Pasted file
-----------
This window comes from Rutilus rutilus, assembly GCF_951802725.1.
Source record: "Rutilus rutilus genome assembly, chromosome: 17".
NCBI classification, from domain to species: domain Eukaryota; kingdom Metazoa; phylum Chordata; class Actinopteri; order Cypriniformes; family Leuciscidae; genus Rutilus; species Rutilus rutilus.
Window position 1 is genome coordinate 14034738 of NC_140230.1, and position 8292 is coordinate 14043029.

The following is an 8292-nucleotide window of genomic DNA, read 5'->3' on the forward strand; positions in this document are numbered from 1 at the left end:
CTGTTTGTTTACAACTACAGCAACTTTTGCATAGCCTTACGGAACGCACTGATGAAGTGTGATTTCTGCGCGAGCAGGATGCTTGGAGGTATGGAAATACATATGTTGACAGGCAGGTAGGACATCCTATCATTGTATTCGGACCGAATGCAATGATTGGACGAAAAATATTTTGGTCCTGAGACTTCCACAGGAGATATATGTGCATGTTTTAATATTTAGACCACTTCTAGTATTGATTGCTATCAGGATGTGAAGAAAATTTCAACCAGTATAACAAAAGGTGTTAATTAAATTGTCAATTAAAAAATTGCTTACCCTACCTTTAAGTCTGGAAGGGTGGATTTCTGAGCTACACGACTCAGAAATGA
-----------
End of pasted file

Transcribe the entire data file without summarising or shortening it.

This window comes from Rutilus rutilus, assembly GCF_951802725.1.
Source record: "Rutilus rutilus genome assembly, chromosome: 17".
NCBI classification, from domain to species: domain Eukaryota; kingdom Metazoa; phylum Chordata; class Actinopteri; order Cypriniformes; family Leuciscidae; genus Rutilus; species Rutilus rutilus.
Window position 1 is genome coordinate 14034738 of NC_140230.1, and position 8292 is coordinate 14043029.

The following is an 8292-nucleotide window of genomic DNA, read 5'->3' on the forward strand; positions in this document are numbered from 1 at the left end:
CTGTTTGTTTACAACTACAGCAACTTTTGCATAGCCTTACGGAACGCACTGATGAAGTGTGATTTCTGCGCGAGCAGGATGCTTGGAGGTATGGAAATACATATGTTGACAGGCAGGTAGGACATCCTATCATTGTATTCGGACCGAATGCAATGATTGGACGAAAAATATTTTGGTCCTGAGACTTCCACAGGAGATATATGTGCATGTTTTAATATTTAGACCACTTCTAGTATTGATTGCTATCAGGATGTGAAGAAAATTTCAACCAGTATAACAAAAGGTGTTAATTAAATTGTCAATTAAAAAATTGCTTACCCTACCTTTAAGTCTGGAAGGGTGGATTTCTGAGCTACACGACTCAGAAATGA